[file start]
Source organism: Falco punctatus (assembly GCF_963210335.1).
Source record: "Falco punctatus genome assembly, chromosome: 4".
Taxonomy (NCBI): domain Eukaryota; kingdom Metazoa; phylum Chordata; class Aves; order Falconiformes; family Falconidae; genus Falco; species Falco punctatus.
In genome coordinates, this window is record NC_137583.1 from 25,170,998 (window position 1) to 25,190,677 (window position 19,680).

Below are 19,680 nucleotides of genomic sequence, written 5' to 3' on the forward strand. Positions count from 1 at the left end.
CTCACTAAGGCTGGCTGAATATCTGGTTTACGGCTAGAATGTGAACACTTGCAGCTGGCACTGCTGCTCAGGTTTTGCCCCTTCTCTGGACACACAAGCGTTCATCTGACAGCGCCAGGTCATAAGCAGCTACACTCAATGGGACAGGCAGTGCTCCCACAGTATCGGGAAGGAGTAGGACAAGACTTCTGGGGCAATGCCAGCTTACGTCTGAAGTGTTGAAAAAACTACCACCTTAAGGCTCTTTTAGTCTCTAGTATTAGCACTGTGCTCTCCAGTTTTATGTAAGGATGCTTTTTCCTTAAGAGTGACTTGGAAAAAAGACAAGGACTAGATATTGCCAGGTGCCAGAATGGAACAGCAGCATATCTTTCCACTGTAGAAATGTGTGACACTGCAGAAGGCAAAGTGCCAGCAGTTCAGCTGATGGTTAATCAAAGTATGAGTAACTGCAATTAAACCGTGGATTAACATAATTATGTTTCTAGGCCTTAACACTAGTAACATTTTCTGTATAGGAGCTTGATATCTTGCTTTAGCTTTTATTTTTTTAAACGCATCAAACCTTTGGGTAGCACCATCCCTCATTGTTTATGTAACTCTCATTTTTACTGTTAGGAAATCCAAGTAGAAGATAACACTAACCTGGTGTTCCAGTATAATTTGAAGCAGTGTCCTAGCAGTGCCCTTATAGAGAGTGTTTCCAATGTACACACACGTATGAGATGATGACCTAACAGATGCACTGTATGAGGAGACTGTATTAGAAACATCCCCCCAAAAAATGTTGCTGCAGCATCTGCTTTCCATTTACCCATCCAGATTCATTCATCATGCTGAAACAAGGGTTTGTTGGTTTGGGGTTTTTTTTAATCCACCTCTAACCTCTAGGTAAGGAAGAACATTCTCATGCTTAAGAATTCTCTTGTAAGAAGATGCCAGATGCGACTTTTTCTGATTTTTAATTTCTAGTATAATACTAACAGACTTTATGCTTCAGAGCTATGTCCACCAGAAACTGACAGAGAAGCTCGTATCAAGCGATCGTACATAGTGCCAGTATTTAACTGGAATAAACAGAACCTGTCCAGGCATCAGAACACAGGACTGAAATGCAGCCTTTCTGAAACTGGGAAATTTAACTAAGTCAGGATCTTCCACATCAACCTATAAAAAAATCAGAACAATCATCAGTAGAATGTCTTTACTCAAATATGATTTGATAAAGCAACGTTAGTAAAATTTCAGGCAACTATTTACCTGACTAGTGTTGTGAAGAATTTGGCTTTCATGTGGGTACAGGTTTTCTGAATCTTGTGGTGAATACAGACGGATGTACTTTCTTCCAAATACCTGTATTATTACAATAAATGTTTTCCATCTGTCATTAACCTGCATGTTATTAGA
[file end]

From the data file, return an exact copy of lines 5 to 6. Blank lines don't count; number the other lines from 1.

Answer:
Below are 19,680 nucleotides of genomic sequence, written 5' to 3' on the forward strand. Positions count from 1 at the left end.
CTCACTAAGGCTGGCTGAATATCTGGTTTACGGCTAGAATGTGAACACTTGCAGCTGGCACTGCTGCTCAGGTTTTGCCCCTTCTCTGGACACACAAGCGTTCATCTGACAGCGCCAGGTCATAAGCAGCTACACTCAATGGGACAGGCAGTGCTCCCACAGTATCGGGAAGGAGTAGGACAAGACTTCTGGGGCAATGCCAGCTTACGTCTGAAGTGTTGAAAAAACTACCACCTTAAGGCTCTTTTAGTCTCTAGTATTAGCACTGTGCTCTCCAGTTTTATGTAAGGATGCTTTTTCCTTAAGAGTGACTTGGAAAAAAGACAAGGACTAGATATTGCCAGGTGCCAGAATGGAACAGCAGCATATCTTTCCACTGTAGAAATGTGTGACACTGCAGAAGGCAAAGTGCCAGCAGTTCAGCTGATGGTTAATCAAAGTATGAGTAACTGCAATTAAACCGTGGATTAACATAATTATGTTTCTAGGCCTTAACACTAGTAACATTTTCTGTATAGGAGCTTGATATCTTGCTTTAGCTTTTATTTTTTTAAACGCATCAAACCTTTGGGTAGCACCATCCCTCATTGTTTATGTAACTCTCATTTTTACTGTTAGGAAATCCAAGTAGAAGATAACACTAACCTGGTGTTCCAGTATAATTTGAAGCAGTGTCCTAGCAGTGCCCTTATAGAGAGTGTTTCCAATGTACACACACGTATGAGATGATGACCTAACAGATGCACTGTATGAGGAGACTGTATTAGAAACATCCCCCCAAAAAATGTTGCTGCAGCATCTGCTTTCCATTTACCCATCCAGATTCATTCATCATGCTGAAACAAGGGTTTGTTGGTTTGGGGTTTTTTTTAATCCACCTCTAACCTCTAGGTAAGGAAGAACATTCTCATGCTTAAGAATTCTCTTGTAAGAAGATGCCAGATGCGACTTTTTCTGATTTTTAATTTCTAGTATAATACTAACAGACTTTATGCTTCAGAGCTATGTCCACCAGAAACTGACAGAGAAGCTCGTATCAAGCGATCGTACATAGTGCCAGTATTTAACTGGAATAAACAGAACCTGTCCAGGCATCAGAACACAGGACTGAAATGCAGCCTTTCTGAAACTGGGAAATTTAACTAAGTCAGGATCTTCCACATCAACCTATAAAAAAATCAGAACAATCATCAGTAGAATGTCTTTACTCAAATATGATTTGATAAAGCAACGTTAGTAAAATTTCAGGCAACTATTTACCTGACTAGTGTTGTGAAGAATTTGGCTTTCATGTGGGTACAGGTTTTCTGAATCTTGTGGTGAATACAGACGGATGTACTTTCTTCCAAATACCTGTATTATTACAATAAATGTTTTCCATCTGTCATTAACCTGCATGTTATTAGA